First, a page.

It is a remarkable fact that in such a well systematized science as medicine, so perfectly obvious a fact as micturition has escaped a clear-cut definition of its various phenomena. The looseness of the terminology has engendered looseness of diagnosis and therapy. We are, therefore, daily encountering essays in our medical literature dealing with incontinence of urine which mean principally excessive frequency of urination. I was as much a sinner as the rest, as may be seen by one of my previous articles,1 in which I reported sixty-four cases of pollakiuria under the false title of polyuria.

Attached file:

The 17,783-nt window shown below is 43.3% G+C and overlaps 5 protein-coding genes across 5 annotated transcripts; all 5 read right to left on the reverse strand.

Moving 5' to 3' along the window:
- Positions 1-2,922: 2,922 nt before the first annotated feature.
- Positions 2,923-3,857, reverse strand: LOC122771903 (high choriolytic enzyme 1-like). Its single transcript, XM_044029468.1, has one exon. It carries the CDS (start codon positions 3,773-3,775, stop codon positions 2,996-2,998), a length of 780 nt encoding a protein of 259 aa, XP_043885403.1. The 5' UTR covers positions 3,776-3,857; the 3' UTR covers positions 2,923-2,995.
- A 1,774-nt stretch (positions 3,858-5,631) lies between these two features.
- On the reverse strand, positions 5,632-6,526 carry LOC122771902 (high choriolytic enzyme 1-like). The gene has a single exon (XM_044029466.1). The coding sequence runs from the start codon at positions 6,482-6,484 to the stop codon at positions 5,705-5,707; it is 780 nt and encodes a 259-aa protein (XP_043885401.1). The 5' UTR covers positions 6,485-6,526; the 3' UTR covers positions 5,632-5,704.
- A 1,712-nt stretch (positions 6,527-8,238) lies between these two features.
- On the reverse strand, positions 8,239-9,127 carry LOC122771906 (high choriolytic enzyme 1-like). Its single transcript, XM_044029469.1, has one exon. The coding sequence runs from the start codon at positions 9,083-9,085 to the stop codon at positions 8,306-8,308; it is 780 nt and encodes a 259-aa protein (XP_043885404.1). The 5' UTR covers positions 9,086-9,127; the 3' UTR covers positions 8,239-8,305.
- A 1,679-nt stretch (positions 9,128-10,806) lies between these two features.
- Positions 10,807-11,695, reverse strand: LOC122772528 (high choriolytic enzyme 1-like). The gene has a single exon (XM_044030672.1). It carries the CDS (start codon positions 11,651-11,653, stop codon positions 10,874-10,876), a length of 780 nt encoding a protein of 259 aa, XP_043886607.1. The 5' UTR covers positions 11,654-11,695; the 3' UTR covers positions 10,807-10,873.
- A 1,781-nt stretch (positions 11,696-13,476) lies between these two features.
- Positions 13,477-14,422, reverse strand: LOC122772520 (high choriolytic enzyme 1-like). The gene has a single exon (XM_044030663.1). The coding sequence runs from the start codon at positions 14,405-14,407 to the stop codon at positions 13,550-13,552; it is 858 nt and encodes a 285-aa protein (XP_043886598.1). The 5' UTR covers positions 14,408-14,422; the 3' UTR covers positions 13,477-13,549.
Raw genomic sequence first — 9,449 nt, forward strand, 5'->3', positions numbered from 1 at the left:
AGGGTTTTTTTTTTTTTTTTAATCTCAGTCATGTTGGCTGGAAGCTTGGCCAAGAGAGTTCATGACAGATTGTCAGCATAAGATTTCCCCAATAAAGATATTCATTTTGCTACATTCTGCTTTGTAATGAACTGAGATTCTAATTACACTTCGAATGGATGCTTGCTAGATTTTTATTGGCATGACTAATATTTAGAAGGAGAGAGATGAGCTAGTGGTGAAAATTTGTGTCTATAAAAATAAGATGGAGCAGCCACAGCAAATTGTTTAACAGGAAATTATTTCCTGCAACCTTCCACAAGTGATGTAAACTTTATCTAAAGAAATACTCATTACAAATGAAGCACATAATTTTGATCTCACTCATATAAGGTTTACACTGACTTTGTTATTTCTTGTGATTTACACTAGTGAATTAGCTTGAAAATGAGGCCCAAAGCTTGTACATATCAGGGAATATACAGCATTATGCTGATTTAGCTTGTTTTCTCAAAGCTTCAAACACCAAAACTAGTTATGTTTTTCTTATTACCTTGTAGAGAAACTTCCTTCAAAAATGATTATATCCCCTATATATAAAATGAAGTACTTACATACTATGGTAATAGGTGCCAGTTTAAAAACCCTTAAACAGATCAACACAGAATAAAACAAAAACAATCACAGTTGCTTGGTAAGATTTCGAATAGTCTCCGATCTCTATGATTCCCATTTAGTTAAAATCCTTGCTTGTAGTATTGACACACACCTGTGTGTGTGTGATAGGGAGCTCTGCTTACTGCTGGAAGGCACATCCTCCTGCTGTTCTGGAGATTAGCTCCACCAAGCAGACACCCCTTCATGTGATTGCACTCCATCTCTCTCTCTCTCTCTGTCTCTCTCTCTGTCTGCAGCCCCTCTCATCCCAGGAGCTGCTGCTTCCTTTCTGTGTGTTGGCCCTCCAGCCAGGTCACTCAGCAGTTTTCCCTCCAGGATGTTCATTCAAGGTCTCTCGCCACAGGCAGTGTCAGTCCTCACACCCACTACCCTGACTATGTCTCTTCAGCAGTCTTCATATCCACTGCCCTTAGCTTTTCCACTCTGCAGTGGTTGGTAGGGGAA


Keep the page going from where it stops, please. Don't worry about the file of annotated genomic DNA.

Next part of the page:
DEFINING THE SUBJECT
The trouble lies in choosing one term to describe two widely different phenomena. In a medical dictionary2 we find, for instance, anuria defined as (1) retention of urine and (2) suppression of urine. The first means mechanical retention of urine in the bladder or pelvis of the kidney,
KAHN WW. POLLAKIURIA AS A FUNCTIONAL DISTURBANCE DUE TO EYE-STRAINCAUSES OF EXCESSIVE FREQUENCY OF MICTURATION. JAMA. 1918;71(23):1877–1880. doi:10.1001/jama.1918.02600490009003